I say cultural because this alternative must present a democratic Islam, with a peaceful, tolerant culture compatible with science and civilization, to confront the mullahs' Velayat-e Faqih theory. Only thus can it prevent the mullahs from imposing themselves as the representatives of Islam in the minds of the people of Muslim countries.

Even before Khomeini's rule, we understood the danger of the Velayat-e Faqih, because we knew the mullahs and Khomeini intimately. While in prison in the final months before the shah's fall, the Mojahedin leader, Mr. Massoud Rajavi, repeatedly pointed to backward religious currents as the main threat to the democratic anti-shah movement and warned against the dangers of religious fascism. In 1979, Khomeini succeeded in usurping the leadership of the Iranian people's anti-dictatorial revolution, relying on marja'iat (religious leadership) for religious legitimacy, deceit and the people's lack of experience and awareness. The shah's widespread clampdown on organizations fighting for freedom, including the arrest and execution of their leaders, assisted Khomeini along the way. Relying on the overwhelming support of the people, who longed for freedom and independence, he became a dangerous force which destroyed everything in his path.

From the onset, the Mojahedin, as a democratic Muslim force, saw it incumbent upon themselves to expose Khomeini's demagoguery and false portrayal of Islam. They thus represented a cultural, ideological and political challenge to the ruling mullahs, and embarked upon a relentless campaign to explain the facts to the people. For the first time, there was a cultural alternative to the Khomeini regime.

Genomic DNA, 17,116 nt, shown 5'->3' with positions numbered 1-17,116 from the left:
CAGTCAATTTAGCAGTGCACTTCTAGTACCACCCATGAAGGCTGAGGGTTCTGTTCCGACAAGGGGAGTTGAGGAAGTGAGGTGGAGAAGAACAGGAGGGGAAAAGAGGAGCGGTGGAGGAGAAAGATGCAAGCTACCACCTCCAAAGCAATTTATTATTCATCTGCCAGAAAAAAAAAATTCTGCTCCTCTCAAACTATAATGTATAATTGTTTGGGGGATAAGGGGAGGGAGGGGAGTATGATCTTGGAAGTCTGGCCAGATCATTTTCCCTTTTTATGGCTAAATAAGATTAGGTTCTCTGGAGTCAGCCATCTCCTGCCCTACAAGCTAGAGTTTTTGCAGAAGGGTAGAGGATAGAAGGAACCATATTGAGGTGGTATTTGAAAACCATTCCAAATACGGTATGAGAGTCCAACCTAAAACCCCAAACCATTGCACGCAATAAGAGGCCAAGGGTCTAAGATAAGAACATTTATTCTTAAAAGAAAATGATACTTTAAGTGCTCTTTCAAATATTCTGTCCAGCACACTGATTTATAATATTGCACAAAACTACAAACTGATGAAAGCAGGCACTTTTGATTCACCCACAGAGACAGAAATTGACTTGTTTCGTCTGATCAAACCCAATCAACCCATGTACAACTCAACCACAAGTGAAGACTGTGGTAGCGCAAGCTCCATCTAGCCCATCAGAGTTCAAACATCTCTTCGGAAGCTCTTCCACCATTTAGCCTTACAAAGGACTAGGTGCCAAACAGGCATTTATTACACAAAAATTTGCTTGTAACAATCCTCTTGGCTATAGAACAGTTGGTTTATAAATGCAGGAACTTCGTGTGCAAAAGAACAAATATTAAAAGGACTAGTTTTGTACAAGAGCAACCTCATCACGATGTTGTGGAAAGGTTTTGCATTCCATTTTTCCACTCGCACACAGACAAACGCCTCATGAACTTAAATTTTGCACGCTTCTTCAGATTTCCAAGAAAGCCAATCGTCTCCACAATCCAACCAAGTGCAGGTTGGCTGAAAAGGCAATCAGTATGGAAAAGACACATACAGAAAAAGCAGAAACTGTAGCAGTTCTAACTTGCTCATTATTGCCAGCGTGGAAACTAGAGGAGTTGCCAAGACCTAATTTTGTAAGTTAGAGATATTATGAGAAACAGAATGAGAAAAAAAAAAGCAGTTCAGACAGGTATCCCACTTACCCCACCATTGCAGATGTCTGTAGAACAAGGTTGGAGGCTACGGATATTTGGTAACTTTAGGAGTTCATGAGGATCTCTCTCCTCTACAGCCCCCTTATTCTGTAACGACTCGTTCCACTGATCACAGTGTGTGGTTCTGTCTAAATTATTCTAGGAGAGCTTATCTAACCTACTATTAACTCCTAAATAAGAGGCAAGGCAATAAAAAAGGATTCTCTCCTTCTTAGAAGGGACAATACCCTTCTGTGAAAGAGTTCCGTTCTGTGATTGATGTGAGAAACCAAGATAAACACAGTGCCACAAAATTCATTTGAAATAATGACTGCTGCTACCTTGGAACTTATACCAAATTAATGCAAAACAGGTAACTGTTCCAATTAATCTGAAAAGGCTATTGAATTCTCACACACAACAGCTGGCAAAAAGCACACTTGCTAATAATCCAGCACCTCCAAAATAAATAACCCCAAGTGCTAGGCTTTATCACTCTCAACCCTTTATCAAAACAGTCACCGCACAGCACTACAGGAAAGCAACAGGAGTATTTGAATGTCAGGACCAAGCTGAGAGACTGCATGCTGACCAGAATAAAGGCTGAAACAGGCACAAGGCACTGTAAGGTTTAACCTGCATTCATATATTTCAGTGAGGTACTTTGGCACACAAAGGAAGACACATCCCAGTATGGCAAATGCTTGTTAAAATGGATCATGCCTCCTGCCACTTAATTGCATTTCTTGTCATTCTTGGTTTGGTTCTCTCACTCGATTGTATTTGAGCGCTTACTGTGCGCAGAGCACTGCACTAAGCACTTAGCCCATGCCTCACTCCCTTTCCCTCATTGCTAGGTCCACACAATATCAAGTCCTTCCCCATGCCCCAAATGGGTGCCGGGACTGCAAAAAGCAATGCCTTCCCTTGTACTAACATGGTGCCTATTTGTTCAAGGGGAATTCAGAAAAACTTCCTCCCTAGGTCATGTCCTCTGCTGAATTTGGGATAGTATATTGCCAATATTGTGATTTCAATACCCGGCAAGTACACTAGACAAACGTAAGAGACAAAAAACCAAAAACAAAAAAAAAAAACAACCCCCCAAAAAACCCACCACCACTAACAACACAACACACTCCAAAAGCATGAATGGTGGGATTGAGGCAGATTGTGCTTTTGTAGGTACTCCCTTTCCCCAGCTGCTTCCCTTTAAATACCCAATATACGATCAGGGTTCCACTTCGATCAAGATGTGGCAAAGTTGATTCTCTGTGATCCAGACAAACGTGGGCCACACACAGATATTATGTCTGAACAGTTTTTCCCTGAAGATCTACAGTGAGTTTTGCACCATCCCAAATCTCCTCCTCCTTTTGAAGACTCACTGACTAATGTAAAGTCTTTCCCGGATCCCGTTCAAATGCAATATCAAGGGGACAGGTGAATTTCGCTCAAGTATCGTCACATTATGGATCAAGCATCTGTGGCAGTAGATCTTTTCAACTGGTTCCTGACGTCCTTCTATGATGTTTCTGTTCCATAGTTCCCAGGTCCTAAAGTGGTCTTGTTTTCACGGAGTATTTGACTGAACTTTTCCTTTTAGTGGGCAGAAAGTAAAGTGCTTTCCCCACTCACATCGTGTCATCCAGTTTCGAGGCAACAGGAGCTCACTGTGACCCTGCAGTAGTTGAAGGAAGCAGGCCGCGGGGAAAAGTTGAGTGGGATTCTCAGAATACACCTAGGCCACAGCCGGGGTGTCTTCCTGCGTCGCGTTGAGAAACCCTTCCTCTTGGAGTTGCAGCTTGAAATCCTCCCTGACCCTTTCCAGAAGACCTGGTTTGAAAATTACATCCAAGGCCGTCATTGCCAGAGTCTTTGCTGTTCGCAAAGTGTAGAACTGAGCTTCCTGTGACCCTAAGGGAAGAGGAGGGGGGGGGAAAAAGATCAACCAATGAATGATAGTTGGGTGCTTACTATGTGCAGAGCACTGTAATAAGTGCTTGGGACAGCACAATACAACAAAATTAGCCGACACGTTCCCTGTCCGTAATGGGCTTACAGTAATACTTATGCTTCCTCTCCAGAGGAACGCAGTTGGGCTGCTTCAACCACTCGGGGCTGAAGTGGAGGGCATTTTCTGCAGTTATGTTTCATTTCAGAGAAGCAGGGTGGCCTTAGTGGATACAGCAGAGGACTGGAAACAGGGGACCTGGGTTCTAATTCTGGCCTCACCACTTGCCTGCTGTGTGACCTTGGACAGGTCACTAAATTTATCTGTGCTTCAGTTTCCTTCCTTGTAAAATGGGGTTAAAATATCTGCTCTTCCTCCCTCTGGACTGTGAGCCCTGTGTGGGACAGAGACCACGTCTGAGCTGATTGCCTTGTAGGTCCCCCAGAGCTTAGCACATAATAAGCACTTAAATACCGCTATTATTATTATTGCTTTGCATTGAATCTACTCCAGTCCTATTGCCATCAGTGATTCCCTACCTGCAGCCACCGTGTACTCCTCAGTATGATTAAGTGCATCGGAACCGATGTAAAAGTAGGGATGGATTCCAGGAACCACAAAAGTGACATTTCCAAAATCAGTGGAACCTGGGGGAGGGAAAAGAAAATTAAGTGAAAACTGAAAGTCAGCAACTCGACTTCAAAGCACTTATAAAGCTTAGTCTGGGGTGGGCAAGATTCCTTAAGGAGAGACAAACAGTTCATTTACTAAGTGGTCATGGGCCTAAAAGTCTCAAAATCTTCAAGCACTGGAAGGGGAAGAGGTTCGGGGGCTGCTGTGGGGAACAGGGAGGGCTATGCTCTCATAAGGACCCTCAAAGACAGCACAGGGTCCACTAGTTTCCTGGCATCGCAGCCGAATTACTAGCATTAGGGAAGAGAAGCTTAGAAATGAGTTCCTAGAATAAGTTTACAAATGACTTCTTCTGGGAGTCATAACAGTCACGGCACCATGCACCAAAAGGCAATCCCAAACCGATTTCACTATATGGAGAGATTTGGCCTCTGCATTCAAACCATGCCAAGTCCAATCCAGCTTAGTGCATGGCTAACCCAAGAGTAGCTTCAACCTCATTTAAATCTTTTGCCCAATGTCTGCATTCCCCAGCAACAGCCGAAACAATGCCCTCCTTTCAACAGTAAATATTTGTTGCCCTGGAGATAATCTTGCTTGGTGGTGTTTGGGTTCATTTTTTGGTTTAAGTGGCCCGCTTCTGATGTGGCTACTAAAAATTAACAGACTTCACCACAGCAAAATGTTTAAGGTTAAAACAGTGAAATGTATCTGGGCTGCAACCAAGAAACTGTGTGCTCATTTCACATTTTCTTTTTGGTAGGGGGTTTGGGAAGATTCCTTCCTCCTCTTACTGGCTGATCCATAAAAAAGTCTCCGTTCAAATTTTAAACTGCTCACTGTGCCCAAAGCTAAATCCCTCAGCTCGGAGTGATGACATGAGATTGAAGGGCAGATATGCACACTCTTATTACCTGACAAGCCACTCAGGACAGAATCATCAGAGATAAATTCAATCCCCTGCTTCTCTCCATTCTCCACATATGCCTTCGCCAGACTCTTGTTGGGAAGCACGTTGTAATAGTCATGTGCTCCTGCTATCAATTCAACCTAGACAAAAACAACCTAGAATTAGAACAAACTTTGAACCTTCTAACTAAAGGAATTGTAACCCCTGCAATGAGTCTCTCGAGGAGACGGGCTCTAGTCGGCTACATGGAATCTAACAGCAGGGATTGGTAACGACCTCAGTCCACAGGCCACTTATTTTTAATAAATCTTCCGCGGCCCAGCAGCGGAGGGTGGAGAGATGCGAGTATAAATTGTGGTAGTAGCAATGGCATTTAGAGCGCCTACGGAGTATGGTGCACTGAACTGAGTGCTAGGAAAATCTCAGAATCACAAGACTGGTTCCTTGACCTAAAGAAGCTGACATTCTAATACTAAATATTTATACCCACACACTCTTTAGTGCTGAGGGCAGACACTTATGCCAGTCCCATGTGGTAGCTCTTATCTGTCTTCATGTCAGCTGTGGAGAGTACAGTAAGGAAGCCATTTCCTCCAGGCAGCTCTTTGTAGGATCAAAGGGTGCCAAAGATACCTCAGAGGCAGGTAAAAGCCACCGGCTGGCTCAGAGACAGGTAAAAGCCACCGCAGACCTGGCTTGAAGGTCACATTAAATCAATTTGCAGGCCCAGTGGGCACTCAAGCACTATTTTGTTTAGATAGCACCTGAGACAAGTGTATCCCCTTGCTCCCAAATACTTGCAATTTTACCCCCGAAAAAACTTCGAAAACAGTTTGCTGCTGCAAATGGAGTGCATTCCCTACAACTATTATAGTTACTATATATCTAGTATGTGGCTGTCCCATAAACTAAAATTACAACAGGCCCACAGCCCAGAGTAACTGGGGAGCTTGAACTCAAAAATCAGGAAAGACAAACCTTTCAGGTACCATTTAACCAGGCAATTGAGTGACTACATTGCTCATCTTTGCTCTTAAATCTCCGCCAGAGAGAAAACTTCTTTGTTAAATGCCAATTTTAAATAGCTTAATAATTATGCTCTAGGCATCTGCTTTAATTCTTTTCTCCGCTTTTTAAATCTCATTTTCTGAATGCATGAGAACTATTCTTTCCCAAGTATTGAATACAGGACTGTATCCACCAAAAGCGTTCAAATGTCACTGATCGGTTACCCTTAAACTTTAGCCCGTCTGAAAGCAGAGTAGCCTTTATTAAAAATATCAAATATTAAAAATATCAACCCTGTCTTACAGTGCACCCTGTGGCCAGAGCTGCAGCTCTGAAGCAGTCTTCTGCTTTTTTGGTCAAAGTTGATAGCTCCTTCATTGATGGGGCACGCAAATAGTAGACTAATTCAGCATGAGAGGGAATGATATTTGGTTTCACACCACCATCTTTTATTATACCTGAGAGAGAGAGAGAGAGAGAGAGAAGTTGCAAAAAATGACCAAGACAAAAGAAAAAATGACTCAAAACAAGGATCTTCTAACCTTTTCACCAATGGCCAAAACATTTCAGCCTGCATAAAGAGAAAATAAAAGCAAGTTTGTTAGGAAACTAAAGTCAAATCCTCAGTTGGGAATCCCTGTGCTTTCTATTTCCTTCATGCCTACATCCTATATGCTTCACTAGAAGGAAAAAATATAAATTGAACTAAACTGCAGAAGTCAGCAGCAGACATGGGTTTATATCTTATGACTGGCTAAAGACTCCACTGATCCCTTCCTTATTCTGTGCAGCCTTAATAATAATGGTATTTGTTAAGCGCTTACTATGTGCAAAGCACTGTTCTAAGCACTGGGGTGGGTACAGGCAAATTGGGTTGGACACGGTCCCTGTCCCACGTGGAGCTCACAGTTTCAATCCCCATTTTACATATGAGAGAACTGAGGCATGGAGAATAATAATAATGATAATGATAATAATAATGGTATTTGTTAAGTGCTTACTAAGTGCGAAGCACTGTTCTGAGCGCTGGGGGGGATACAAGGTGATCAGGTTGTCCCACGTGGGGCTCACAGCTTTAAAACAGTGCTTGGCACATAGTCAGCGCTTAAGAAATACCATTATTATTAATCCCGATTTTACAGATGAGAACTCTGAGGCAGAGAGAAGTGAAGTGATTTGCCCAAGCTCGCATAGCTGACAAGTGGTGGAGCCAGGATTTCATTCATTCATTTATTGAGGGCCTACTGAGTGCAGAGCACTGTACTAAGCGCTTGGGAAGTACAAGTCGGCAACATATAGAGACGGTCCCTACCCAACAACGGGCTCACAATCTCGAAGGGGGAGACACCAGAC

What we knew of Islam, the Quran and the life of the Prophet of Islam (peace be upon him) was totally contrary to the behavior of the new rulers. Like all great religions, Islam is the religion of compassion, tolerance, emancipation and equality. The Holy Quran often states that there is no compulsion in religion. In so far as political and social life are concerned, it stresses consultation, democracy and respect for other people's views. Islam seeks social progress, and economic, social and political evolution.

Fourteen centuries ago, when people in the Arabian peninsula were burying their girl children alive, Islam accorded women equal political, social and economic identities and independence. The Prophet of Islam profoundly respected women. The first Muslim was a woman, and four out of the ten original Muslims were women.

After two and half years, the Resistance's endeavors paid off. Cracks appeared in Khomeini's religious legitimacy, and his use of the weapon of Islam began to lose its effect. No longer did the people view Khomeini and the ruling mullahs as infallible. To prolong his rule inside the country, Khomeini had resorted to a blatant crackdown. Everyone knew that the Mojahedin, the largest opposition force seeking freedom, were Muslim themselves and that Khomeini's quarrel with them was not over Islam, but over preserving his dictatorial rule. Our message defended political freedoms and the people's individual and social rights, and opposed dictatorship and the regime's misuse of Islam.